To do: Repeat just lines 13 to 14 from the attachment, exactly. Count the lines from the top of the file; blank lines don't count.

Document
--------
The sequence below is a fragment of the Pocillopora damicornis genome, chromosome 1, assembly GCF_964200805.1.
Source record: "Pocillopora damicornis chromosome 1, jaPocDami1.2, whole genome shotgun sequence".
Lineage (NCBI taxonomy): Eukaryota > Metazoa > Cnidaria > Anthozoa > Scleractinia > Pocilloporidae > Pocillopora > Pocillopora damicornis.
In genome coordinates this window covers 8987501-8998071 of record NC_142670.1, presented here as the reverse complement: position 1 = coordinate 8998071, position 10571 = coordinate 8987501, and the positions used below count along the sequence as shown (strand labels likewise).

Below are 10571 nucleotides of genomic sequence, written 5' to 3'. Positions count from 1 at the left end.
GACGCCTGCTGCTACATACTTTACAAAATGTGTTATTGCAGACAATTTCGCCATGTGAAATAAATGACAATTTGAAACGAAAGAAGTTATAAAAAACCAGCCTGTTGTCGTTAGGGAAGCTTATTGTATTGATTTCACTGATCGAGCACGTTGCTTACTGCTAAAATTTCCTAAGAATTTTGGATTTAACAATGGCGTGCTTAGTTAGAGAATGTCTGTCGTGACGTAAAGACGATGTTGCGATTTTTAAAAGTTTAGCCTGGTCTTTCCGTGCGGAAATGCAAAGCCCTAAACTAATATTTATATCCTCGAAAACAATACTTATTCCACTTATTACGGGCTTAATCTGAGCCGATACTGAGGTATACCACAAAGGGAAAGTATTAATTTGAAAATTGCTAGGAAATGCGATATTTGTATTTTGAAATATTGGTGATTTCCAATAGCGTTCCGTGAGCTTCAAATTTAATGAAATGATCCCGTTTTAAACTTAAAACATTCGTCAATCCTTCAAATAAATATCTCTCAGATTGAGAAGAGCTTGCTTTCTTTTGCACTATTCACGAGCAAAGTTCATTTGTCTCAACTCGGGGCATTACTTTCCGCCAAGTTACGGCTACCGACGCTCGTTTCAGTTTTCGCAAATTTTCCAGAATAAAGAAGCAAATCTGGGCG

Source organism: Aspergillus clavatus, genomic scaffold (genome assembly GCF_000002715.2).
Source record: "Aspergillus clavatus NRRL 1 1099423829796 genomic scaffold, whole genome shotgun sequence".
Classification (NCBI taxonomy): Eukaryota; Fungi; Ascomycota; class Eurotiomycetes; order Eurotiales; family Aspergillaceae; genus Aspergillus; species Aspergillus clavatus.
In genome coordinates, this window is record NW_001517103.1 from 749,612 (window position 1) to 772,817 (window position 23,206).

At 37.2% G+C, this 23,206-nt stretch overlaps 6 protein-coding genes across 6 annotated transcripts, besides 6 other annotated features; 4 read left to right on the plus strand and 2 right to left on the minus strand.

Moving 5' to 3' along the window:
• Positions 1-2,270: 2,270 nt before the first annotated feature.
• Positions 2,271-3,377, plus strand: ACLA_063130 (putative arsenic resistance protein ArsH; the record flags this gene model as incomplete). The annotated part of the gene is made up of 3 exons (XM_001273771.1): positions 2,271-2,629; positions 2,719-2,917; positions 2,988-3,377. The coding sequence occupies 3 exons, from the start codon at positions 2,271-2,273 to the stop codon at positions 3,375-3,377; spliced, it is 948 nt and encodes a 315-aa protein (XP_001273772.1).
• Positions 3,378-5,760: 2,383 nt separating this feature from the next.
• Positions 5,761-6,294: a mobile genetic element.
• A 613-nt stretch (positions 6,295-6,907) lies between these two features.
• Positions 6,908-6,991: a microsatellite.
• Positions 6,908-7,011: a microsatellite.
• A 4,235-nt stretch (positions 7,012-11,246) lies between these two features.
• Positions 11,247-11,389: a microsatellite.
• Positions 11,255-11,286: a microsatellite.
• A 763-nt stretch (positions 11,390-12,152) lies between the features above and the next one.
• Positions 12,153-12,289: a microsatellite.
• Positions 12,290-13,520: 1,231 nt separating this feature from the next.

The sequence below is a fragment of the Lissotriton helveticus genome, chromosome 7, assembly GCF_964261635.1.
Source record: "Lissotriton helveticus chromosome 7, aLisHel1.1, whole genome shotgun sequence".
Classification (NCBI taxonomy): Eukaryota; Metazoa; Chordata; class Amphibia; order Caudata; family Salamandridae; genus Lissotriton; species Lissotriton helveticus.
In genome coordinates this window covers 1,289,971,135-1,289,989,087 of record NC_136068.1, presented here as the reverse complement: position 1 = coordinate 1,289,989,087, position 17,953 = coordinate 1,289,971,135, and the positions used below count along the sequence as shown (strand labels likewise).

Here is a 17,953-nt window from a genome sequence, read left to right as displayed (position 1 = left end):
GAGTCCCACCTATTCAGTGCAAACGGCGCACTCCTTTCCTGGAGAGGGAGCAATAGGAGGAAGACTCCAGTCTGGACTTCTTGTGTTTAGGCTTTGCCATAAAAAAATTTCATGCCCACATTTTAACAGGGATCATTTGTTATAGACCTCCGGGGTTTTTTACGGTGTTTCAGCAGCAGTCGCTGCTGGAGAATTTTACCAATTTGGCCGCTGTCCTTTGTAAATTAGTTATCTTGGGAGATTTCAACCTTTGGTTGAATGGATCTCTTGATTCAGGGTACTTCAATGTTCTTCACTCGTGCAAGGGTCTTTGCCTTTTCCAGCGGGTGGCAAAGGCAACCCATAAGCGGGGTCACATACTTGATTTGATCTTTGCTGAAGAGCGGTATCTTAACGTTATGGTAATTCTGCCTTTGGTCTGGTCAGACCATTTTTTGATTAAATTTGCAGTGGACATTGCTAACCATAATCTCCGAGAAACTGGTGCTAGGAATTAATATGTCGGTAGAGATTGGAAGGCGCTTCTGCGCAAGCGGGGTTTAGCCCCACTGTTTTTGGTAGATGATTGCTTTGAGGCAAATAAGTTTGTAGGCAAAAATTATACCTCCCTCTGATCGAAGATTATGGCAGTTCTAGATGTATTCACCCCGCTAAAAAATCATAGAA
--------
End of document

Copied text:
• Positions 1-2,270: 2,270 nt before the first annotated feature.
• Positions 2,271-3,377, plus strand: ACLA_063130 (putative arsenic resistance protein ArsH; the record flags this gene model as incomplete). The annotated part of the gene is made up of 3 exons (XM_001273771.1): positions 2,271-2,629; positions 2,719-2,917; positions 2,988-3,377. The coding sequence occupies 3 exons, from the start codon at positions 2,271-2,273 to the stop codon at positions 3,375-3,377; spliced, it is 948 nt and encodes a 315-aa protein (XP_001273772.1).